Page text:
Tate loses in court over BP secrets as oil co. renews other cultural sponsorshipsJul 29, 2016 • 9:47 am
- Information Tribunal rules Tate must reveal BP sponsorship fees for 2007-2011 in a legal victory for campaigners.
- Artists and campaigners promise fresh wave of discontent as British Museum, National Portrait Gallery, Royal Opera House, and Royal Shakespeare Company sign new five-year sponsorship deals with BP.
- Tate refused to publish sponsorship fees despite ending its deal with BP. Tate representative argued in court that commercial confidentiality bound them to keep sponsorship details secret “in perpetuity”
Contact: Anna Galkina / [email protected] / @PlatformLondon
Tate will be forced to disclose recent BP sponsorship figures, by an Information Tribunal verdict following a case launched by Platform and Request Initiative.
At the same time, yesterday BP announced that it would be signing new five-year sponsorship deals with four other cultural institutions. According to the announcement, BP will now pay an average of £375,000 a year to its sponsored cultural institutions, a quarter less than in its previous major deal.
Platform campaigner Anna Galkina said,
“Oil branding of art is a threat to our galleries and our climate. Tate has tried to hide how embarrassingly low BP sponsorship fees were. We’re delighted that the Information Tribunal ruled against Tate’s secrecy. And now BP is signing an even cheaper deal with the other institutions. This is a rip-off. BP’s pocket change buys it legitimacy and access to invaluable advertising space. Sponsorship masks BP’s role in destroying indigenous lands, arming dictatorships, and wrecking our climate. These deals cannot be allowed to go on for another five years, that’s why art interventions and protests will go on.”
In 2015, Tate was forced to reveal that BP fees accounted for under 0.5% of Tate’s budget between 1990-2006 (£150,000-£330,000 a year). In the current case, Tate was refusing to disclose the figures for 2007 to 2011 and citing “commercial confidentiality”, despite the fact that these figures are now also historic. London arts group Platform, represented by law firm Leigh Day and Monckton Chambers, and supported by information rights group Request Initiative, took forward the appeal.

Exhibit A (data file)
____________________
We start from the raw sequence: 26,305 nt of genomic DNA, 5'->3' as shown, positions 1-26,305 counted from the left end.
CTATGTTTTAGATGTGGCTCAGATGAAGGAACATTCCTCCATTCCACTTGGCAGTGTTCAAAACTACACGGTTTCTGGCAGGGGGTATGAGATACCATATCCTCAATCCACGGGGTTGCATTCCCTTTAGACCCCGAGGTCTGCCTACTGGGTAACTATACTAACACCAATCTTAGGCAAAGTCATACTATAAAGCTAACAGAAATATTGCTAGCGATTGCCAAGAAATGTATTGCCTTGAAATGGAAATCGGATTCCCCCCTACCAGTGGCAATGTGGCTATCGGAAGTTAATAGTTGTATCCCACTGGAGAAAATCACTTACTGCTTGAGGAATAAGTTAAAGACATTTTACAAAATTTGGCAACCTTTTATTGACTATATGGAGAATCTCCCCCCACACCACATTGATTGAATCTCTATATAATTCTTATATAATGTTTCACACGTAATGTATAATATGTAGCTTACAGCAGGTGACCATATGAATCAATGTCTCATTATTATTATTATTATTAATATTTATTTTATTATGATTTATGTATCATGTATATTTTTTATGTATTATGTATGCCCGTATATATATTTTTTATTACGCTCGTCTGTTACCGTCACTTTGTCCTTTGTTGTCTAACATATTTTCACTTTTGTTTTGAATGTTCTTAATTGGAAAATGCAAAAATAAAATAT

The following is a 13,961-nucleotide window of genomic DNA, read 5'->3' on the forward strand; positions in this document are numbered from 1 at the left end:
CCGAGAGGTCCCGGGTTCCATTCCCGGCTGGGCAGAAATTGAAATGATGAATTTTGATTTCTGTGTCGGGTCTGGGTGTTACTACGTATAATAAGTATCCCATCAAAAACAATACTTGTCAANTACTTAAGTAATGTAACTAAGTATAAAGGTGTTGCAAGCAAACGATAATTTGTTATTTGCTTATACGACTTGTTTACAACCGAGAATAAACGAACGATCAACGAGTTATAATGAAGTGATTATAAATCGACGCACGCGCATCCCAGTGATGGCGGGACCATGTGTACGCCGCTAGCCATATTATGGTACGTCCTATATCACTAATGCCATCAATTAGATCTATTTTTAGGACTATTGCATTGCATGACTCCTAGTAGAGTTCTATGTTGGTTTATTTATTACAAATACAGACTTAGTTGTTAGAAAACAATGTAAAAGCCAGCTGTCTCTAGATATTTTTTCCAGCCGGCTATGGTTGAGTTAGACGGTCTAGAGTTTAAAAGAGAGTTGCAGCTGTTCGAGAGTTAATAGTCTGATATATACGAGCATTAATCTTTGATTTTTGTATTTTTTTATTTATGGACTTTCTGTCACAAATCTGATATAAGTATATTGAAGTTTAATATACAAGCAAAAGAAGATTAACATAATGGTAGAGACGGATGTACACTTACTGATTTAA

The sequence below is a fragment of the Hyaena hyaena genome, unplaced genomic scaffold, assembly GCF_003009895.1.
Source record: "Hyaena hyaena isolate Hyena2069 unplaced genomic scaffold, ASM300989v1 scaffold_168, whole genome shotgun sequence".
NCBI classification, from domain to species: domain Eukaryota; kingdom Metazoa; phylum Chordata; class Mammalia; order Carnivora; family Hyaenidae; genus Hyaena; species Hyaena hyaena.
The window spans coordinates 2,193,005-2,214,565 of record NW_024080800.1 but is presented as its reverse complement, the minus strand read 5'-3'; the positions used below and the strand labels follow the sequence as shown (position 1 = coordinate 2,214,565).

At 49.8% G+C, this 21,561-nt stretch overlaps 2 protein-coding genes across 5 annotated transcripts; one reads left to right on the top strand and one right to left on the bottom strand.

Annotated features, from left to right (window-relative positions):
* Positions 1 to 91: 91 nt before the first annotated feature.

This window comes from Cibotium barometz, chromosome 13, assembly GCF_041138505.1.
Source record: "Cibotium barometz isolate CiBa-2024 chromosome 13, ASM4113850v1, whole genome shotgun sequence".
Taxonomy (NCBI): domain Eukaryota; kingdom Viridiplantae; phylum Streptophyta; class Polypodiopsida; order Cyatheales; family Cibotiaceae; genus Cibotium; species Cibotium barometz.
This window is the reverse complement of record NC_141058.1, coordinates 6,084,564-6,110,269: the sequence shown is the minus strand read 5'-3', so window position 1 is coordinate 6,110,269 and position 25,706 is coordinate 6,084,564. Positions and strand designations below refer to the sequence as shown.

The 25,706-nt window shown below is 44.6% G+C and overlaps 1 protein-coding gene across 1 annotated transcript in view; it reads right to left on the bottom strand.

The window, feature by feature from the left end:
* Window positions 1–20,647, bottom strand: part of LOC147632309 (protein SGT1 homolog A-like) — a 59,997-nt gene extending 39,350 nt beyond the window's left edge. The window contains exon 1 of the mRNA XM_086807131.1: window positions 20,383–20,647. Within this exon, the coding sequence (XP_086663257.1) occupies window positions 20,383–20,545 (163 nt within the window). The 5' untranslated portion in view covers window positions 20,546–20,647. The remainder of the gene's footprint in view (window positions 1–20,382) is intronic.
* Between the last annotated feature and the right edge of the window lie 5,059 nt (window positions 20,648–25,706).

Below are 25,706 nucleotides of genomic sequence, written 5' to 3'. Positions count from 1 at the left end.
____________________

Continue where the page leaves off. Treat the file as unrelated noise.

The barrister for the campaigners, Julianne Morrison, argued at the Information Tribunal:
“Tate decided to go ahead with BP’s sponsorship despite a major incident in Texas that killed 15 of BP’s workers, and despite the Deepwater Horizon disaster in 2010. Why did Tate renew the sponsorship? Was it right to do so? The public has a right to know the facts.”
The Information Commissioner, who previously supported Tate in its refusal to disclose BP sponsorship fees for 2007-2011, U-turned on his position during the hearing. The Tribunal’s verdict gives Tate 35 days to disclose the information and states:
“There was no positive evidence that any of the [commercial] consequences [of disclosure] feared by the Tate had either come to pass or been threatened.”
Recently released internal emails from three of the four large BP-sponsored cultural institutions show how as a sponsor BP interfered in the running of its sponsored museums. The revelations, published in a report by the Art Not Oil coalition, include BP hosting security briefings about protest for senior museum staff, and being given curatorial influence over displays and events.
Lord Browne, who worked in BP for most of his career and was CEO of the company for 12 years, is Tate’s Chair of Trustees. His term as a Trustee is due to end in 2017.
Brendan Montague, the director of Request Initiative, made the original request and was a witness at the tribunal. He said: “Artists and activists have long argued that Tate is putting BP’s interests above those of the taxpayer and visitor. The years Tate spent obstructing this request on BP’s behalf provides another point of evidence that they are right.
“The Tribunal judgement is a hair’s breadth from concluding that Tate’s arguments were little more than an elaborate fiction. The Information Commissioner must take a more proactive approach to ensure the public’s right to such information is upheld, and without years of delay.”
 The previous Tribunal considered that the 2006-2011 figures were sufficiently recent at the time they were originally requested – in 2012 – that their release could have harmed Tate’s commercial interests. Campaigners argue that in 2015 (and now in 2016), these figures are no more likely to harm Tate’s interests than the figures from 2006. This accords with the reasoning of the Tribunal in its judgment where it drew a distinction between: (a) current and recent figures (assessed as at the time of the request; and (b) historic figures.